Calm day turned into brutal snowstorm

From our December 2012 issue

By Michael Bartolf – Oxbow, Sask.

Recent weather events in the news has my memory drift back to a big storm we had in March 1947 at Oxbow, Sask.

It started on a beautiful, warm and thawing afternoon. Water was on the streets. It had been a rather mild winter, with us all thinking this is going to be the end of a rather short and mild winter.

Shortly before the bell was to ring dismissing the classes for the day, a knock came to our classroom door. The teacher walked out into the hallway.

Returning to the room, she closed the door and faced the class with a grim look on her face. She informed us that we were being dismissed early from class. We were to go straight home to tell our parents a severe storm was going to blow into town.

Winter had been mild

Walking home the nearly two miles in our shirt sleeves, we were greeted by our parent’s wonderment of being home so early from school on such a nice day.

We told our father the details of the impending storm which was to hit our area in a short time. He hitched up the team of horses and drove the sleigh to town for extra coal to carry us through a real storm. He was only able to get 500 pounds of fuel because the supply in town was getting low.

The winter had been quite mild on the whole, so all the horses–except those needed for chores and to travel to town–had been turned out to fend for themselves. When father came back into the yard, he was met by these horses. All were very anxious to receive extra shelter from the impending storm.

It was sometime before midnight the storm hit in full force from the southeast and blew from that direction for more than three days.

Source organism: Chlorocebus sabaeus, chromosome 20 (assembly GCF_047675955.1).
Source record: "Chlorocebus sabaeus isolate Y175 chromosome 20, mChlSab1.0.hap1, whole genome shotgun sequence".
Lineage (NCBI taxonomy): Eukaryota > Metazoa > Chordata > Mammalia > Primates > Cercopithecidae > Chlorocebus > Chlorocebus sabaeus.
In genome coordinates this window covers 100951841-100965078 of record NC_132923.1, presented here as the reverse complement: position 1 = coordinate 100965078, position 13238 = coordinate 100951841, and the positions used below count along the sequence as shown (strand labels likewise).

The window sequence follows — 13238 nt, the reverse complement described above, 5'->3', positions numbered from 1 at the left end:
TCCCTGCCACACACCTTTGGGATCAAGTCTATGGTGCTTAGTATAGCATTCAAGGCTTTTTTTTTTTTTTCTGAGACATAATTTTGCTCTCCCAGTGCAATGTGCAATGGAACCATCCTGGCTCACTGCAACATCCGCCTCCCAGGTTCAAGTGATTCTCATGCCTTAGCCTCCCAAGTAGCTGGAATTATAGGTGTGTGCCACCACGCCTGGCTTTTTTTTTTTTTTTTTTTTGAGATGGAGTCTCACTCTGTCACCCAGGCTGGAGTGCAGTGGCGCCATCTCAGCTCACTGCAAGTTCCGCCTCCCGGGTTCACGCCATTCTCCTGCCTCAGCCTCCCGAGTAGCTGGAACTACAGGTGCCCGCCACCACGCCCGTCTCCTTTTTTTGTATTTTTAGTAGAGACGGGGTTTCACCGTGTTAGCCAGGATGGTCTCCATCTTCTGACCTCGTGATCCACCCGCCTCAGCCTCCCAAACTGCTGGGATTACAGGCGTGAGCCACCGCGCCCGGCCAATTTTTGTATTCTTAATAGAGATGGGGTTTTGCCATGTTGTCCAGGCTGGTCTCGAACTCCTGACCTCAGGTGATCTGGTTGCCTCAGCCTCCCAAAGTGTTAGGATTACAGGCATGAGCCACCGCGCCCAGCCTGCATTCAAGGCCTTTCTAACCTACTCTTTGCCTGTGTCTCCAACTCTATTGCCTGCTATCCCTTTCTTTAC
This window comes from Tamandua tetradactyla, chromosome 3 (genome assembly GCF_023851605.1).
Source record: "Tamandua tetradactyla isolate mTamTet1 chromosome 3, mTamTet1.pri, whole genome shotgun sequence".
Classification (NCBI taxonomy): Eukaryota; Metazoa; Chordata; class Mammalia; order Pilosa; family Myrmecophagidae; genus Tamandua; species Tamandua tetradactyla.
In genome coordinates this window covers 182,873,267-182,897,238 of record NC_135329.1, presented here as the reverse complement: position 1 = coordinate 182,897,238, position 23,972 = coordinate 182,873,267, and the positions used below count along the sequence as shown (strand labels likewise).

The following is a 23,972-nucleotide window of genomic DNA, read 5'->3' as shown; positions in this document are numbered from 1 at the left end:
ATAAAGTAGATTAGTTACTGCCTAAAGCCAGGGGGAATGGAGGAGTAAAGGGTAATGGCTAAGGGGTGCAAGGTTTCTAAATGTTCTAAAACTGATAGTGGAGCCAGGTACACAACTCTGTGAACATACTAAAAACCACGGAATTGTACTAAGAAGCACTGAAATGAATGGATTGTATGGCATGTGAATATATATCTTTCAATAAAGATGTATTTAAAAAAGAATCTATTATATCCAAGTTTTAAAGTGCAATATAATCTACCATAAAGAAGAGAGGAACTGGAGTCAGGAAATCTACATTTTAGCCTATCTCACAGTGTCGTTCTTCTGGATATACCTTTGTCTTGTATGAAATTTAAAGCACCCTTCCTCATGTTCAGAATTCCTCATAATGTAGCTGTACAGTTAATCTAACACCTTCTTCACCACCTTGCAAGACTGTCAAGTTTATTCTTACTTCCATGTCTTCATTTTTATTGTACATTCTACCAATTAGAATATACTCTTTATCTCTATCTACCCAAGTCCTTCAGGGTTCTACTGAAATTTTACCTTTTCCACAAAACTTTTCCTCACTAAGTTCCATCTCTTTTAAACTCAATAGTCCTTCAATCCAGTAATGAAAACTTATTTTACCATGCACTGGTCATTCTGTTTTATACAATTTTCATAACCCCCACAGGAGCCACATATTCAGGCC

Snow blocked doors

It was impossible to keep the snow away from the only door on the east side of the house. We made an alternate way to get into and out of the house by the upper verandah door. A ladder reached the upper floor and was set up. A piece of the railing was removed so as to be able to reach the upper entrance.

There was a long inside stairway that assisted in getting to and from the upper floor. All the milk, skim milk water, and waste water were carried up and down the ladder as well as the stairway in the house.

We were very fortunate that we didn’t have any problems with the deep well freezing. It was located next to the barn and was our only water source. By navigating the snowdrifts, we were able to get to and from the barn with few problems throughout the storm.

Thankfully in three or four days, the wind changed into the northwesterly direction. The lower house doors were shovelled out and were usable again. We survived the week of storms with a minimum of hardship.

Reports of trains buried

The opening of school was called for the next Monday morning. Weather reports coming over the radio announced all schools were open again and it was the students’ problem to get there.

There were reports of trains buried in the snowdrifts all over the southern part of the province. The train service was at a standstill for more than a week. The CPR snowplow was buried in a snowbank, off the western edge of Oxbow for over three days awaiting the Main Line plow to come and rescue it from its cold and white grave.

In the centre of town, although it also received a considerable amount of snow, the draymen with their teams and sleighs were able to get around.

They were even able to take coal from the school basement to replenish the hospital supplies which were getting low. The school had the foresight to have put in a bigger supply a short time before the storm.

Thus with neighbour helping neighbour, Oxbow’s Storm of 1947, passed into history and so also my story of the March 1947 snowstorm in Oxbow, passes into the records.

Photo of C.N.R. train buried by snow storm, winter 1947 near Weyburn, 130 km northwest of Oxbow, and effort to dig it out. SK Archives Photo R-A9033-8

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